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URL and .htaccess

P: n/a
I've protected a directory with an .htaccess file.

I'd like some of the files in this directory to be accessible by a scheduler
that runs an "URL". The problem is that the scheduler runs scripts in this
directory, so the server asks a username and password. How to avoid this ???
Should I set the .htaccess file to allow GET, but how ??? and what would be
the URL ???

directory tree:

admin
.htaccess
admin.htm //frame
adminmnu.htm //menu in frame
script1.php
script2.php
script3.php
I'd like to run the script from home with a scheduler like:
http://www.mysite.com/admin/script2....password=pass;
username and password being the ones asked in the .htaccess file.

How to do so ?

Bob
Jul 17 '05 #1
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13 Replies


P: n/a
Bob Bedford <be******@YouKnowWhatToDoHerehotmail.com> wrote:
I've protected a directory with an .htaccess file.

I'd like some of the files in this directory to be accessible by a scheduler
that runs an "URL". The problem is that the scheduler runs scripts in this
directory, so the server asks a username and password. How to avoid this ???
Should I set the .htaccess file to allow GET, but how ??? and what would be
the URL ???

directory tree:

admin
.htaccess
admin.htm //frame
adminmnu.htm //menu in frame
script1.php
script2.php
script3.php
I'd like to run the script from home with a scheduler like:
http://www.mysite.com/admin/script2....password=pass;
username and password being the ones asked in the .htaccess file.

How to do so ?

Bob


Theoretically:
http://htuser:ht****@www.mysite.com/...&password=pass

Might work - or not... depends on the browser.
--
Simon Stienen <http://dangerouscat.net> <http://slashlife.de>
»What you do in this world is a matter of no consequence,
The question is, what can you make people believe that you have done.«
-- Sherlock Holmes in "A Study in Scarlet" by Sir Arthur Conan Doyle
Jul 17 '05 #2

P: n/a
*** Bob Bedford wrote/escribió (Fri, 24 Sep 2004 17:32:51 +0200):
I've protected a directory with an .htaccess file. I'd like to run the script from home with a scheduler like:
http://www.mysite.com/admin/script2....password=pass;
username and password being the ones asked in the .htaccess file.


You can't pass auth data this way if you are using Apache mod_auth; the
data must go in the request headers. I can think of two options:

* Use another auth system to protect the site
* Change your scheduled script so it can provide HTTP auth data

I normally use the latter option but of course it depends on what your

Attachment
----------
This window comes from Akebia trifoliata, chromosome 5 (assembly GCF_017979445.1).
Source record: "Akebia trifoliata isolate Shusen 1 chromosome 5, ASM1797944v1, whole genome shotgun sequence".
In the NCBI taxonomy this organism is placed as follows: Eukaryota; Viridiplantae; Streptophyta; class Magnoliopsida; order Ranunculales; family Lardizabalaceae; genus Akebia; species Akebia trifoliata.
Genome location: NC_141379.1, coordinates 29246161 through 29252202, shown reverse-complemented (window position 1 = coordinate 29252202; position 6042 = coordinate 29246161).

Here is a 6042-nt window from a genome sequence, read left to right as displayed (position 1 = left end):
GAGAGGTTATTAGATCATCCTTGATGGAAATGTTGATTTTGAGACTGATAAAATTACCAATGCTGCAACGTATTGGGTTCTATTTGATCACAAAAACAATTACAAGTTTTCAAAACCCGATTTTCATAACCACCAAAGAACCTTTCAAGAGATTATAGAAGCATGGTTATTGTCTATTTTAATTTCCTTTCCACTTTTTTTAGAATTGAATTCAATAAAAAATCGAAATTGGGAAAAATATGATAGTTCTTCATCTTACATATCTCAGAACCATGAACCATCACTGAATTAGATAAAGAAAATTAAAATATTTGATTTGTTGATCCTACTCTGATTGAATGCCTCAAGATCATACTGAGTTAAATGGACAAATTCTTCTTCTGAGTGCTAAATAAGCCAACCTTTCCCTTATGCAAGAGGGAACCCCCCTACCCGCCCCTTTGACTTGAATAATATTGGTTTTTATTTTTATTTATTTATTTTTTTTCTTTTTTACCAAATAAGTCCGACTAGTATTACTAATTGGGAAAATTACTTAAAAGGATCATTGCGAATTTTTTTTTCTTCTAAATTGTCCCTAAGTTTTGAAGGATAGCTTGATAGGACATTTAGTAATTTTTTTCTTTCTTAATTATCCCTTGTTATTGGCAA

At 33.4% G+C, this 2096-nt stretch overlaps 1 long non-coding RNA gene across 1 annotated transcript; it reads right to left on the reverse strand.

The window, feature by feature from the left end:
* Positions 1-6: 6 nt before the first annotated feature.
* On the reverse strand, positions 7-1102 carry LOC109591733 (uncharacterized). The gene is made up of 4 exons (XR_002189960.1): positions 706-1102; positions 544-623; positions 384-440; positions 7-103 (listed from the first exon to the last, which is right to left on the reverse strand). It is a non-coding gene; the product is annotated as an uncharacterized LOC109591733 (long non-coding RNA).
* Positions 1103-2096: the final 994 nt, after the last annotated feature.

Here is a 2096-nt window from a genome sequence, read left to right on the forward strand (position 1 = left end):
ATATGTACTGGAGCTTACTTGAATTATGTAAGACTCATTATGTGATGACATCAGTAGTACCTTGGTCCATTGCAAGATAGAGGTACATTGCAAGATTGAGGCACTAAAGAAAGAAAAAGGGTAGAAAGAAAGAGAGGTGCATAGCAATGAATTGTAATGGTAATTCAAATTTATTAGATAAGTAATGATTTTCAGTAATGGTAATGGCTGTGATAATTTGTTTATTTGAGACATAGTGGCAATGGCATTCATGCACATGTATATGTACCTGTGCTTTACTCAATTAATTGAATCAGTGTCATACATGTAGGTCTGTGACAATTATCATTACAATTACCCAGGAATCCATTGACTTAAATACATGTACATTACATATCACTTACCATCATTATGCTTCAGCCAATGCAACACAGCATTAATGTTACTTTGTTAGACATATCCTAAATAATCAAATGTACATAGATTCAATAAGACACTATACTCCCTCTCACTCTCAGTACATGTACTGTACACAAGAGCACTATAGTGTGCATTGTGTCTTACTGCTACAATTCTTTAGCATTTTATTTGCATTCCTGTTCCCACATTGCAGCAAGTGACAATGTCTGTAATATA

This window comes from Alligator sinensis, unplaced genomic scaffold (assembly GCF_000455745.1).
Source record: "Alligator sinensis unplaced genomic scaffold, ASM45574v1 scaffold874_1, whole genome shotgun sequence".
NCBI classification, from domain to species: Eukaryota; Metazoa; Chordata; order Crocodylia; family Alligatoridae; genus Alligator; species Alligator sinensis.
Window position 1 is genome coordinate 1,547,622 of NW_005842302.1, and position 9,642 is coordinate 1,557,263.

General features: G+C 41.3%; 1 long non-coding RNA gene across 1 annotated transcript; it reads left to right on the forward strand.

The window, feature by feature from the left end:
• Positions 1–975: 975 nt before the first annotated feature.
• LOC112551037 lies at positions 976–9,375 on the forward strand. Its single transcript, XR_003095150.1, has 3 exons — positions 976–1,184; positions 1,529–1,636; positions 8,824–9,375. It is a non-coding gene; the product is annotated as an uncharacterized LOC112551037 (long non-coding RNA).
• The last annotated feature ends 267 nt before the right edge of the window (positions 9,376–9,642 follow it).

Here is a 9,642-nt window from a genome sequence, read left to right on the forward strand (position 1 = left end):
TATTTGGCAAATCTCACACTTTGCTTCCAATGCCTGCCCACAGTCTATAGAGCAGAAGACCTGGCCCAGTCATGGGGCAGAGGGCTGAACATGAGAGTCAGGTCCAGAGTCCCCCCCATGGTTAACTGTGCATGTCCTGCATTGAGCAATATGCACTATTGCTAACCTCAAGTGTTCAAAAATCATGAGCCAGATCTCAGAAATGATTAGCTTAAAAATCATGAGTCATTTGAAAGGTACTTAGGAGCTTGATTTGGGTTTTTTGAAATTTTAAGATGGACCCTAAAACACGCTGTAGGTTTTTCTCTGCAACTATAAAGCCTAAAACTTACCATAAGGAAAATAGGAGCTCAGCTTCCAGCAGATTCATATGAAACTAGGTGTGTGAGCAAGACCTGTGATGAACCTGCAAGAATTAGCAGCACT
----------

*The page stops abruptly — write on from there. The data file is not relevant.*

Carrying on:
script looks like.

--
-- Álvaro G. Vicario - Burgos, Spain
-- Thank you for not e-mailing me your questions
--
Jul 17 '05 #3

P: n/a
> Theoretically:
http://htuser:ht****@www.mysite.com/...&password=pass
Might work - or not... depends on the browser.


Already tried, seems not to work with IE6.... thanks anyway

Cheers
Jul 17 '05 #4

P: n/a
Bob Bedford <be******@YouKnowWhatToDoHerehotmail.com> wrote:
Theoretically:

http://htuser:ht****@www.mysite.com/...&password=pass

Might work - or not... depends on the browser.


Already tried, seems not to work with IE6.... thanks anyway

Cheers


Yep. Exactly _there_ MS killed the support for this syntax "for security
reasons"...
--
Simon Stienen <http://dangerouscat.net> <http://slashlife.de>
»What you do in this world is a matter of no consequence,
The question is, what can you make people believe that you have done.«
-- Sherlock Holmes in "A Study in Scarlet" by Sir Arthur Conan Doyle
Jul 17 '05 #5

P: n/a
.oO(Simon Stienen)
Bob Bedford <be******@YouKnowWhatToDoHerehotmail.com> wrote:
Theoretically:

http://htuser:ht****@www.mysite.com/...&password=pass

Might work - or not... depends on the browser.


Already tried, seems not to work with IE6.... thanks anyway

Cheers


Yep. Exactly _there_ MS killed the support for this syntax "for security
reasons"...


The explanation might be questionable, but after all the decision was
correct. Username and password are not allowed in HTTP URLs by RFC 1783:

| An HTTP URL takes the form:
|
| http://<host>:<port>/<path>?<searchpart>
|
| where <host> and <port> are as described in Section 3.1. If :<port>
| is omitted, the port defaults to 80. No user name or password is
| allowed. ^^^^^^^^^^^^^^^^^^^^^^^^^^^
| ^^^^^^^^

<http://www.freesoft.org/CIE/RFC/1738/14.htm>

It is allowed for other schemes like FTP.

Micha
Jul 17 '05 #6

P: n/a
.oO(Simon Stienen)
Bob Bedford <be******@YouKnowWhatToDoHerehotmail.com> wrote:
Theoretically:

http://htuser:ht****@www.mysite.com/...&password=pass

Might work - or not... depends on the browser.


Already tried, seems not to work with IE6.... thanks anyway

Cheers


Yep. Exactly _there_ MS killed the support for this syntax "for security
reasons"...


The explanation might be questionable, but after all the decision was
correct. Username and password are not allowed in HTTP URLs by RFC 1738:

| An HTTP URL takes the form:
|
| http://<host>:<port>/<path>?<searchpart>
|
| where <host> and <port> are as described in Section 3.1. If :<port>
| is omitted, the port defaults to 80. No user name or password is
| allowed. ^^^^^^^^^^^^^^^^^^^^^^^^^^^
| ^^^^^^^^

<http://www.freesoft.org/CIE/RFC/1738/14.htm>

It is allowed for other schemes like FTP.

Micha
Jul 17 '05 #7

P: n/a
Michael Fesser <ne*****@gmx.net> wrote:
.oO(Simon Stienen)
Bob Bedford <be******@YouKnowWhatToDoHerehotmail.com> wrote:
Theoretically:

http://htuser:ht****@www.mysite.com/...&password=pass

Might work - or not... depends on the browser.

Already tried, seems not to work with IE6.... thanks anyway

Cheers


Yep. Exactly _there_ MS killed the support for this syntax "for security
reasons"...


The explanation might be questionable, but after all the decision was
correct. Username and password are not allowed in HTTP URLs by RFC 1738:

| An HTTP URL takes the form:
|
| http://<host>:<port>/<path>?<searchpart>